As a builder, Ewan has been involved in many such projects in and around Ayrshire in recent years. Projects like this have helped keep skilled tradesmen in employment through the worst of the recession, and a skills shortage has meant that we’re having to train more young people so we can meet the specialist requirements of the contracts. Wherever possible we employ local craftsmen for these heritage jobs and it’s great to see their skills being kept alive. With so many old buildings in the area, there’s plenty of restoration work to keep us busy for years to come as long as there’s funding like this.”

Councillor Jim Buchanan, Cabinet Member for Economy, East Ayrshire Council said: “This project exemplifies all that’s so exciting about regeneration. Helping preserve our architectural heritage, bringing companies together to co-operate, employing local skilled people, providing training opportunities and creating wind and watertight, fit for purpose buildings and business premises in the heart of our towns. The people of Galston have waited patiently to see these first CARS projects near completion, and this is just the first of many positive changes to the townscape which we’ll be seeing in the months and years to come.”

For further information CLICK HERE

ARPL Architects Ltd is a Founder Member of the Elite Ayrshire Business Circle.


Tuesday, 6 September 2016

Scottish buy-to-let market remains resilient

The Scottish buy-to-let market has remained strong throughout 2016 and continues to offer competitive investment yields for landlords, reports Scotland’s leading property consultancy, CKD Galbraith.


[Pictured: Bob Cherry, partner at CKD Galbraith.]

The firm has experienced sustained demand for good quality investment properties despite the raft of legislative changes within the lettings sector, with particular interest received from the 55-plus demographic with pension lump sums at their disposal.

In April this year the 3% levy on second homes came into force and next year will see the introduction of the Private Tenancies Act replacing the current letting system in Scotland. Many expected such changes and Brexit uncertainty would negatively impact the lettings market and deter those considering investing in buy-to-let properties. However, CKD Galbraith believes the lettings market remains resilient with both property supply and demand remaining steady.

The firm’s experience mirrors the findings of a recent report published by BM Solutions, the buy-to-let brand of Lloyds Banking Group which indicated rental yields have remained strong with Scotland showing an average of 6.3 per cent.

Bob Cherry, partner at CKD Galbraith, commented: “The lettings market in Scotland still represents a sound investment opportunity for those looking to put their savings into bricks and mortar. As always, the vagaries of the buy-to-let market are subject to regional trends but overall demand remains especially strong from those who have reached or are approaching retirement age.

“Recent changes to pension schemes has resulted in many people choosing to withdraw savings as a lump sum and invest the money into a market that offers attractive yields. With the Bank of England base rate having been cut to 0.25%, suitable buy-to-let properties offering an average yield of around five to seven per cent are often preferable to savings accounts and ISAs which might not offer such good interest rates.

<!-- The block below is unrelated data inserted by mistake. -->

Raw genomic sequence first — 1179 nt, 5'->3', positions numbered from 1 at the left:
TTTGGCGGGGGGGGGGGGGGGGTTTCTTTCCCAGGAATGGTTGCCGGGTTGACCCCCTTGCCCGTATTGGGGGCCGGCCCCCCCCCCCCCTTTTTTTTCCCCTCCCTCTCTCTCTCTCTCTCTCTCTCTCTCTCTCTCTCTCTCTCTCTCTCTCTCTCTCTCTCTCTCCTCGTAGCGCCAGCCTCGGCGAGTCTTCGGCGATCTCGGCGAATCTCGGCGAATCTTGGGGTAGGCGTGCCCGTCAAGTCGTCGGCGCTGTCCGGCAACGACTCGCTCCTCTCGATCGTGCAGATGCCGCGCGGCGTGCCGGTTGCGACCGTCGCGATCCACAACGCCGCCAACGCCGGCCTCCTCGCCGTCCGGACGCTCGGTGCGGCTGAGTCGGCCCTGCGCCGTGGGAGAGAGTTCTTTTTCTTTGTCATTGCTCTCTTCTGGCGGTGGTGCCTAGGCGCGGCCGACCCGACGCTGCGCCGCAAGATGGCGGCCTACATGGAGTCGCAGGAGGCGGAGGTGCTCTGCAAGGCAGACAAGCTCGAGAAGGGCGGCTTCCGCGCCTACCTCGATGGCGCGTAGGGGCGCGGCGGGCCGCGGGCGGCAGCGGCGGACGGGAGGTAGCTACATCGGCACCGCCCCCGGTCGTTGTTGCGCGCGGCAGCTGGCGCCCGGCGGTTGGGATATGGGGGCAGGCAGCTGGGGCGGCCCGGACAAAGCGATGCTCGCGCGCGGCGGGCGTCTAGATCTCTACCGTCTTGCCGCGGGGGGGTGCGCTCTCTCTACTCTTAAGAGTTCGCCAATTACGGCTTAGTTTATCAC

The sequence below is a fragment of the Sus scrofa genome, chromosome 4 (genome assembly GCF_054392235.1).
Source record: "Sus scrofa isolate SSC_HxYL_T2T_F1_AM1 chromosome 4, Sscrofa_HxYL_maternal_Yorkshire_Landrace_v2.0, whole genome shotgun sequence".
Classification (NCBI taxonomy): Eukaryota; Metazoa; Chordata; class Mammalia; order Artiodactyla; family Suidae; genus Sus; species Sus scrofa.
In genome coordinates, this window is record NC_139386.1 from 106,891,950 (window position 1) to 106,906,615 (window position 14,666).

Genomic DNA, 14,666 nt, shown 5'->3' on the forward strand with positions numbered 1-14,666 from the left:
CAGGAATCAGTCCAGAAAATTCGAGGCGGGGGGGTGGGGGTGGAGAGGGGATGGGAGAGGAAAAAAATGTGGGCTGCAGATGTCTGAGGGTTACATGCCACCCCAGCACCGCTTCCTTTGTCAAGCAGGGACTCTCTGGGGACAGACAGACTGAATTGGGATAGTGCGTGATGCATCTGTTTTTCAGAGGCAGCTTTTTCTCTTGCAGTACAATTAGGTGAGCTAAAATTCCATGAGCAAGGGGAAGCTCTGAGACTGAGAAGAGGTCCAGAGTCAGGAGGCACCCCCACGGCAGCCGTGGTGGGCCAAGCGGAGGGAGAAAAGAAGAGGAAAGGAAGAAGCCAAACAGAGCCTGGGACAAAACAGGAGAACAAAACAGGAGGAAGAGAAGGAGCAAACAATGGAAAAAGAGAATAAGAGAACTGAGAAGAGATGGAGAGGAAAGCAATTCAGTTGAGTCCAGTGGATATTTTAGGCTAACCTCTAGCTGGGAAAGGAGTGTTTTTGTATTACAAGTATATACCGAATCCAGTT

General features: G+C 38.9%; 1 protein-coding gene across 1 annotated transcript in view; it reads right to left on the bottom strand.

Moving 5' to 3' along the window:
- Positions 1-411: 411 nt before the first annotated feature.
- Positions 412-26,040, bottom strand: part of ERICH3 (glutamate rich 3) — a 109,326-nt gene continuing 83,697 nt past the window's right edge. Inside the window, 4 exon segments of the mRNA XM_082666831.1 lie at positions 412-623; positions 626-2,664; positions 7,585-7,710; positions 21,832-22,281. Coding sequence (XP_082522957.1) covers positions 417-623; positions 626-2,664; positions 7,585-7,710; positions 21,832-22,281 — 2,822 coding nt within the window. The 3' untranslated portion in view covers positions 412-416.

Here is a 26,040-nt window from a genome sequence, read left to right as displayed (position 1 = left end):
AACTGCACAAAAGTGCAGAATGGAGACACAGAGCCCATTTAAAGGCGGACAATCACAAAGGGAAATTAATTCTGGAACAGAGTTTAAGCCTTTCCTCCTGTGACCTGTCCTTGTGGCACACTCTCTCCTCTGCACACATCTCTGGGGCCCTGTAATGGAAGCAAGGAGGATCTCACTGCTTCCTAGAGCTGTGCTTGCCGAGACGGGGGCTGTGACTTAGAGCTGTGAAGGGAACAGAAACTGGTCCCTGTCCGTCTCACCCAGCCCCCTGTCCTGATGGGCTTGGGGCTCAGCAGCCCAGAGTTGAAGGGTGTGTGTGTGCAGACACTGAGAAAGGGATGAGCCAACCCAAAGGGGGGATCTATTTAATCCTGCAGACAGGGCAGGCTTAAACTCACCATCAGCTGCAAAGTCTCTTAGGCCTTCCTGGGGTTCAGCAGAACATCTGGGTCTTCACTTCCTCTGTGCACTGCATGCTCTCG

“Property is still viewed as one of the most popular and safest forms of investment for large sums of money, and with the right advice, can offer landlords a very appealing and long-term investment option given the continued shortage of good quality housing supply.”


CKD Galbraith is currently handling the sale of 18 Wood Court Troon (pictured above), now under offer, a 2-bedroom apartment which will provide a buy-to-let landlord purchaser with a 5.3% gross yield per year.

Rural properties in particular remain in high demand from tenants, with two to four bedroom rural cottages averaging anywhere from £500 to £900 per month. With higher capital values for attractive cottages, the return on capital is often not as good as on apartments in town but still beats many alternative investments. 


For example, CKD Galbraith’s Ayr office sold East Browncastle Bungalow (pictured above) for £181,000, having previously let it for £825 per month, a gross yield of 5.4%.

CKD Galbraith 
7 Killoch Place 
Ayr KA7 2EA 
Ayrshire, Scotland 

Contact: R A Cherry BSc MRICS 
Tel: 01292 268181 
Fax: 01292 292300 

About CKD Galbraith

CKD Galbraith is an independent property consultancy employing 225 staff in offices across Scotland including Edinburgh, Stirling, Perthshire, Cupar, Inverness, Castle Douglas, Ayr, Elgin, Galashiels, Kelso, and Aberdeen, offering local knowledge, national expertise and enjoying international reach.

The firm is Scotland’s largest and leading rural consultancy managing and providing advice on farm, forestry, land and estate interests on over three million acres.  CKD Galbraith provides the full range of property consulting services across the residential, commercial, rural and renewable energy sectors throughout Scotland and northern England. The partnership also enjoys a successful relationship with its associate firm, CKD Kennedy Macpherson.

CKD Galbraith’s Ayr Office is a Founder Member of the Elite Ayrshire Business Circle.


Monday, 5 September 2016

First class delivery every day at the William Hill Ayr Gold Cup Festival